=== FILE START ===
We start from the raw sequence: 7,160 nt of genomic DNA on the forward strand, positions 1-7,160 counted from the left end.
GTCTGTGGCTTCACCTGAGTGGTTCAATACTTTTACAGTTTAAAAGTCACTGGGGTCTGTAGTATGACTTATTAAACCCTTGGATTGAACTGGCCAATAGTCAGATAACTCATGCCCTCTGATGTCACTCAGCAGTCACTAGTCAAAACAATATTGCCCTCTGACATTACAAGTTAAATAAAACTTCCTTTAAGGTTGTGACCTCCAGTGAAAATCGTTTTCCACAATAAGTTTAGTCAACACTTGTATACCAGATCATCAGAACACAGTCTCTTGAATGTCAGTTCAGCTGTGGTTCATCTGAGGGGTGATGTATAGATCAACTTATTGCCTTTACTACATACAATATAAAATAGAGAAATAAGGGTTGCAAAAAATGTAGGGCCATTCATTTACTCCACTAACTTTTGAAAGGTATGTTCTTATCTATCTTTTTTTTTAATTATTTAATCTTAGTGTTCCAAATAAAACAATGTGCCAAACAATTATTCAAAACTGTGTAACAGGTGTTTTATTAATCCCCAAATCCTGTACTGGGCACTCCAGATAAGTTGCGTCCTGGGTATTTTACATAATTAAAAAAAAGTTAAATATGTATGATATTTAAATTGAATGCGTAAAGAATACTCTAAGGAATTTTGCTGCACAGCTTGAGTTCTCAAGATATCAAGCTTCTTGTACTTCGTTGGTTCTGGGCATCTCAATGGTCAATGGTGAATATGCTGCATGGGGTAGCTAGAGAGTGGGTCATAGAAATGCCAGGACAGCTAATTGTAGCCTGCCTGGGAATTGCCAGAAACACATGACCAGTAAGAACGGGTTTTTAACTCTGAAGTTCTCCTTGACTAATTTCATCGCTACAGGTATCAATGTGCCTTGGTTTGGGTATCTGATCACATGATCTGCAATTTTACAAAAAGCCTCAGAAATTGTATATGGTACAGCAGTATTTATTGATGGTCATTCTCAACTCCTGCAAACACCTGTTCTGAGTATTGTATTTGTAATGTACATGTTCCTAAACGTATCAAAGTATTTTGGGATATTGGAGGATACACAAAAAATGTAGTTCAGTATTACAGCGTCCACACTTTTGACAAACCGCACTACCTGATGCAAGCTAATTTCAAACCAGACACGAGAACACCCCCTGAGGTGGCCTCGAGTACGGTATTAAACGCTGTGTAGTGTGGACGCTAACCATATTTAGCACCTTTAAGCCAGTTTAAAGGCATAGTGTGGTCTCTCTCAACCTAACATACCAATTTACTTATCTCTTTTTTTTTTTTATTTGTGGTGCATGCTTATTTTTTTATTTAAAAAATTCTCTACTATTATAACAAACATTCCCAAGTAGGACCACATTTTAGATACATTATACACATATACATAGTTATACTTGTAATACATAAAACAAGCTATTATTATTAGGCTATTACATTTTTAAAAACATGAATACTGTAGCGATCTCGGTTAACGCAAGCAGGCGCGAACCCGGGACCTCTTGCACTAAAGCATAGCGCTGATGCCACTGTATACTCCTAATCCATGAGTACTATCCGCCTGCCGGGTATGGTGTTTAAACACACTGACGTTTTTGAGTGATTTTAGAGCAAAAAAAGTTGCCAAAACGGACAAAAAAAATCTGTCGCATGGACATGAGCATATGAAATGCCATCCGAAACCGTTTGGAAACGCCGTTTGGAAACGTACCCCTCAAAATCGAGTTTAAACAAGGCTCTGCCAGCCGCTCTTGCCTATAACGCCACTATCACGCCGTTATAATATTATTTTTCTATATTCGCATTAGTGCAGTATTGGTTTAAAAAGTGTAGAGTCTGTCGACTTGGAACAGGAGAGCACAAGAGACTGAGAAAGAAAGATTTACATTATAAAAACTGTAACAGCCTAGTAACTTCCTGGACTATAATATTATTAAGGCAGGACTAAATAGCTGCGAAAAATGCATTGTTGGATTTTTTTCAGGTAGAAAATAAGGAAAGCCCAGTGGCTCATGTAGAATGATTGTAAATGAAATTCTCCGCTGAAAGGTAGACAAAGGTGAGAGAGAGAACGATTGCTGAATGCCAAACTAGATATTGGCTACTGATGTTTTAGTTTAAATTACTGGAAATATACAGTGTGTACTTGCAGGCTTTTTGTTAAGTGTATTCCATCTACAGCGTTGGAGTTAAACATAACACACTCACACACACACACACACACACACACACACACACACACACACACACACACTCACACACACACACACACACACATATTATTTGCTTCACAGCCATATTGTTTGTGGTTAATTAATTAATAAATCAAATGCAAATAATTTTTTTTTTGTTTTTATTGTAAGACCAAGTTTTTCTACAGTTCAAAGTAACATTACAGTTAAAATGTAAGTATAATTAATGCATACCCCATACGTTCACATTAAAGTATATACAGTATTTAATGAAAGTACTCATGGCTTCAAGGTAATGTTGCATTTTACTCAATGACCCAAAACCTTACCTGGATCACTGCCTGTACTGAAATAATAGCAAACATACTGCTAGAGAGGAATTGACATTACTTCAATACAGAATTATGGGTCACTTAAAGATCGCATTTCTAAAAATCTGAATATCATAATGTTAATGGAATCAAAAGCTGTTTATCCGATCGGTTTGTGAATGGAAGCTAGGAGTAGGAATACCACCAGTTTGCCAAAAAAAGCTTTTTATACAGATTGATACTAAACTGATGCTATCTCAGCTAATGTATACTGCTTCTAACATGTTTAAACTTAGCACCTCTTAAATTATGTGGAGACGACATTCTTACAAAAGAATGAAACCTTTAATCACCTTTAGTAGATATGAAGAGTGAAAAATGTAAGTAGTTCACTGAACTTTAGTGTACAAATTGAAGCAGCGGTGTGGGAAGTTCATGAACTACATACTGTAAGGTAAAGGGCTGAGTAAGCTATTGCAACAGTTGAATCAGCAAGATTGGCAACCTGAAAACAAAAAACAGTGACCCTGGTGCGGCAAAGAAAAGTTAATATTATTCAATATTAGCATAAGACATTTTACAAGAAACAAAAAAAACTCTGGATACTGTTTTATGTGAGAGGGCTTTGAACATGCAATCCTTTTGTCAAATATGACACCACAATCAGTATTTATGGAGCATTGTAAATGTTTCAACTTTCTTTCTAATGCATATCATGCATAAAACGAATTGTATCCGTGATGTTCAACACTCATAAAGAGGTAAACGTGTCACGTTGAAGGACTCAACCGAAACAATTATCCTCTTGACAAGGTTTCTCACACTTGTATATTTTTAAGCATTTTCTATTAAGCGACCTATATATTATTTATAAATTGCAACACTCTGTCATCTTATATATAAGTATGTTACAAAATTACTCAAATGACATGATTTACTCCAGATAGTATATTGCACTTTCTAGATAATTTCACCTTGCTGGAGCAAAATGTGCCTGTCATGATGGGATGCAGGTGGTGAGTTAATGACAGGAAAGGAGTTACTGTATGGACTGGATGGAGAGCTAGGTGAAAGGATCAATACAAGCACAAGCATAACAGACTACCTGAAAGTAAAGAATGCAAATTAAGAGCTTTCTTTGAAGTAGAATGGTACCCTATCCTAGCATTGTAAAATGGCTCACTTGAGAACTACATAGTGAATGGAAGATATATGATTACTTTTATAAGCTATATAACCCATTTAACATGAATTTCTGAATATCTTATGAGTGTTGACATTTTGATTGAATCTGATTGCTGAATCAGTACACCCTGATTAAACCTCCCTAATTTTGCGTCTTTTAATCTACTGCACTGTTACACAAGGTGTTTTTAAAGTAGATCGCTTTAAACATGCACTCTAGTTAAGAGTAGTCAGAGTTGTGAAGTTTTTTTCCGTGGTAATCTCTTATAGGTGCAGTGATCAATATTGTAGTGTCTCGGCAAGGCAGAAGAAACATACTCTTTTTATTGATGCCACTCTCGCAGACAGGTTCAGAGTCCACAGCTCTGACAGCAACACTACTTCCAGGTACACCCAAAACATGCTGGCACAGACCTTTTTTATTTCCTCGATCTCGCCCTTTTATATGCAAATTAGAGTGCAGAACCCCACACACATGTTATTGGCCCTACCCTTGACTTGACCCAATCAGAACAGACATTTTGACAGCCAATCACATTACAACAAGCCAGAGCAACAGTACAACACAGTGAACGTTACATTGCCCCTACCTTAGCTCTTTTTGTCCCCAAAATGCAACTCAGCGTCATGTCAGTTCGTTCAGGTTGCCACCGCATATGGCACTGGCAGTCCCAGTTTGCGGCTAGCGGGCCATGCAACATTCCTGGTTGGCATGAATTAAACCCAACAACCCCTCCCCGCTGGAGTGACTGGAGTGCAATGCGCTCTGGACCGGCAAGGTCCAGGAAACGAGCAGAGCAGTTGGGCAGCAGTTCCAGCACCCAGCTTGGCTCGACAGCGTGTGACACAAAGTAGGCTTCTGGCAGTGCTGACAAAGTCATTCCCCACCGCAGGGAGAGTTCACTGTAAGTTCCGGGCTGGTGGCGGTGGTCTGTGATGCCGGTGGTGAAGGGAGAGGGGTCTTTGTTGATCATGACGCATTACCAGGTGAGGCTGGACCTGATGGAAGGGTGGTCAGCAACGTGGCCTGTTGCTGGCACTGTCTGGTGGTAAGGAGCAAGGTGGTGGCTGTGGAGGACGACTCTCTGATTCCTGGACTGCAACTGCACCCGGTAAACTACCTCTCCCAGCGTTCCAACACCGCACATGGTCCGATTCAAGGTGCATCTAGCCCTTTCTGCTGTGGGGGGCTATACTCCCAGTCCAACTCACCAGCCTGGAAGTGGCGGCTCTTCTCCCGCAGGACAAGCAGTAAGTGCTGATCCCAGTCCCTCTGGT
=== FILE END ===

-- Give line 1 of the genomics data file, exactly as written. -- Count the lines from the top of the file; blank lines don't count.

We start from the raw sequence: 7,160 nt of genomic DNA on the forward strand, positions 1-7,160 counted from the left end.